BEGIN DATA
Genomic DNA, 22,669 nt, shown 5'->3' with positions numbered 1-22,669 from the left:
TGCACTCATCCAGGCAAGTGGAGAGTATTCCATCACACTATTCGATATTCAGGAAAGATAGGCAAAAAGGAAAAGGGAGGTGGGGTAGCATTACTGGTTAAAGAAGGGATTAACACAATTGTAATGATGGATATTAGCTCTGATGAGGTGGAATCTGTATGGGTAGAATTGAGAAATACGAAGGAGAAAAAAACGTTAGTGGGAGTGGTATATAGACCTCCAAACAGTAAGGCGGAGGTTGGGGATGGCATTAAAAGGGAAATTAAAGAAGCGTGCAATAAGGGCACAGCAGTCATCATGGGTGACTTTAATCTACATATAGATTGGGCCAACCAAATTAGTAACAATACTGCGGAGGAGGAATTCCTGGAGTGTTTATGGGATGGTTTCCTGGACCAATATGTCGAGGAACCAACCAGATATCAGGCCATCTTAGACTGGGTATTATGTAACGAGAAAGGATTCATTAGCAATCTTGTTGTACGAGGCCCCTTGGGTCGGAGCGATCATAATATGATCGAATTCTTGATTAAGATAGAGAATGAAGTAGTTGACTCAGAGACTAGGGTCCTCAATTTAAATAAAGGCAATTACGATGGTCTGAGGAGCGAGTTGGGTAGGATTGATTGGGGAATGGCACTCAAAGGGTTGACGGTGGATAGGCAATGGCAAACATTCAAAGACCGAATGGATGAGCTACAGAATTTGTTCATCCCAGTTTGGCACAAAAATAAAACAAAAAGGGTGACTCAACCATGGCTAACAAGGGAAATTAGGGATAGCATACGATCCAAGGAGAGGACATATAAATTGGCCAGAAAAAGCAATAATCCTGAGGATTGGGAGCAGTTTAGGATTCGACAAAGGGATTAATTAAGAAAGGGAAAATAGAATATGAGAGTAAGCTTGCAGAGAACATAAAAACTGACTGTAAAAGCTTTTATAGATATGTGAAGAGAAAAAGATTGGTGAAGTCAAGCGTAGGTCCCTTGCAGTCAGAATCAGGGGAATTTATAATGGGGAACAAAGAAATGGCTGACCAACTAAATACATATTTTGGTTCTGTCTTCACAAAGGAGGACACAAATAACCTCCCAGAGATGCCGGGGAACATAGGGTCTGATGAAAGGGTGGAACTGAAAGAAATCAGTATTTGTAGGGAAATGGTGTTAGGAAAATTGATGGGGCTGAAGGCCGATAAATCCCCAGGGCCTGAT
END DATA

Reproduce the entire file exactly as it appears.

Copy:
Genomic DNA, 22,669 nt, shown 5'->3' with positions numbered 1-22,669 from the left:
TGCACTCATCCAGGCAAGTGGAGAGTATTCCATCACACTATTCGATATTCAGGAAAGATAGGCAAAAAGGAAAAGGGAGGTGGGGTAGCATTACTGGTTAAAGAAGGGATTAACACAATTGTAATGATGGATATTAGCTCTGATGAGGTGGAATCTGTATGGGTAGAATTGAGAAATACGAAGGAGAAAAAAACGTTAGTGGGAGTGGTATATAGACCTCCAAACAGTAAGGCGGAGGTTGGGGATGGCATTAAAAGGGAAATTAAAGAAGCGTGCAATAAGGGCACAGCAGTCATCATGGGTGACTTTAATCTACATATAGATTGGGCCAACCAAATTAGTAACAATACTGCGGAGGAGGAATTCCTGGAGTGTTTATGGGATGGTTTCCTGGACCAATATGTCGAGGAACCAACCAGATATCAGGCCATCTTAGACTGGGTATTATGTAACGAGAAAGGATTCATTAGCAATCTTGTTGTACGAGGCCCCTTGGGTCGGAGCGATCATAATATGATCGAATTCTTGATTAAGATAGAGAATGAAGTAGTTGACTCAGAGACTAGGGTCCTCAATTTAAATAAAGGCAATTACGATGGTCTGAGGAGCGAGTTGGGTAGGATTGATTGGGGAATGGCACTCAAAGGGTTGACGGTGGATAGGCAATGGCAAACATTCAAAGACCGAATGGATGAGCTACAGAATTTGTTCATCCCAGTTTGGCACAAAAATAAAACAAAAAGGGTGACTCAACCATGGCTAACAAGGGAAATTAGGGATAGCATACGATCCAAGGAGAGGACATATAAATTGGCCAGAAAAAGCAATAATCCTGAGGATTGGGAGCAGTTTAGGATTCGACAAAGGGATTAATTAAGAAAGGGAAAATAGAATATGAGAGTAAGCTTGCAGAGAACATAAAAACTGACTGTAAAAGCTTTTATAGATATGTGAAGAGAAAAAGATTGGTGAAGTCAAGCGTAGGTCCCTTGCAGTCAGAATCAGGGGAATTTATAATGGGGAACAAAGAAATGGCTGACCAACTAAATACATATTTTGGTTCTGTCTTCACAAAGGAGGACACAAATAACCTCCCAGAGATGCCGGGGAACATAGGGTCTGATGAAAGGGTGGAACTGAAAGAAATCAGTATTTGTAGGGAAATGGTGTTAGGAAAATTGATGGGGCTGAAGGCCGATAAATCCCCAGGGCCTGAT